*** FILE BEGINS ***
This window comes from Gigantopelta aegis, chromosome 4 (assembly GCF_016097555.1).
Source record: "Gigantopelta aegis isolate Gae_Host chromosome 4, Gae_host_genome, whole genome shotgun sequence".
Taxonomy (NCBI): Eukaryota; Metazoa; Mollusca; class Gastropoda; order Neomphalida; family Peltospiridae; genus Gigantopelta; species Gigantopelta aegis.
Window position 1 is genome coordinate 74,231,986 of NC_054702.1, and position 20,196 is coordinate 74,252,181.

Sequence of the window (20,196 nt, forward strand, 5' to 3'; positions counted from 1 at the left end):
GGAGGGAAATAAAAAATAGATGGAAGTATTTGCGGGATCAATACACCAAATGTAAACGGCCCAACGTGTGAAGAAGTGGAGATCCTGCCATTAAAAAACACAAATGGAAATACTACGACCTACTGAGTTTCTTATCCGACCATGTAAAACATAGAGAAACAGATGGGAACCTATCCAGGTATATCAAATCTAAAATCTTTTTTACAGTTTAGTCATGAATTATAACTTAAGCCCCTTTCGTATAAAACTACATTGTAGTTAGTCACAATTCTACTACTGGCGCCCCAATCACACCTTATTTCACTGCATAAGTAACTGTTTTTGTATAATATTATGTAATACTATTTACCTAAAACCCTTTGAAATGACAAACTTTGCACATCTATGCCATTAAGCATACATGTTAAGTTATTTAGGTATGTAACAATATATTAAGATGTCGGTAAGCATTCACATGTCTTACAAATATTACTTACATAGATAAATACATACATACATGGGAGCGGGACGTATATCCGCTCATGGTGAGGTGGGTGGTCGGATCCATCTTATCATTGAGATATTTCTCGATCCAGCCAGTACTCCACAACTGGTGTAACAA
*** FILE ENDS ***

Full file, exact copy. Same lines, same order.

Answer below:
This window comes from Gigantopelta aegis, chromosome 4 (assembly GCF_016097555.1).
Source record: "Gigantopelta aegis isolate Gae_Host chromosome 4, Gae_host_genome, whole genome shotgun sequence".
Taxonomy (NCBI): Eukaryota; Metazoa; Mollusca; class Gastropoda; order Neomphalida; family Peltospiridae; genus Gigantopelta; species Gigantopelta aegis.
Window position 1 is genome coordinate 74,231,986 of NC_054702.1, and position 20,196 is coordinate 74,252,181.

Sequence of the window (20,196 nt, forward strand, 5' to 3'; positions counted from 1 at the left end):
GGAGGGAAATAAAAAATAGATGGAAGTATTTGCGGGATCAATACACCAAATGTAAACGGCCCAACGTGTGAAGAAGTGGAGATCCTGCCATTAAAAAACACAAATGGAAATACTACGACCTACTGAGTTTCTTATCCGACCATGTAAAACATAGAGAAACAGATGGGAACCTATCCAGGTATATCAAATCTAAAATCTTTTTTACAGTTTAGTCATGAATTATAACTTAAGCCCCTTTCGTATAAAACTACATTGTAGTTAGTCACAATTCTACTACTGGCGCCCCAATCACACCTTATTTCACTGCATAAGTAACTGTTTTTGTATAATATTATGTAATACTATTTACCTAAAACCCTTTGAAATGACAAACTTTGCACATCTATGCCATTAAGCATACATGTTAAGTTATTTAGGTATGTAACAATATATTAAGATGTCGGTAAGCATTCACATGTCTTACAAATATTACTTACATAGATAAATACATACATACATGGGAGCGGGACGTATATCCGCTCATGGTGAGGTGGGTGGTCGGATCCATCTTATCATTGAGATATTTCTCGATCCAGCCAGTACTCCACAACTGGTGTAACAA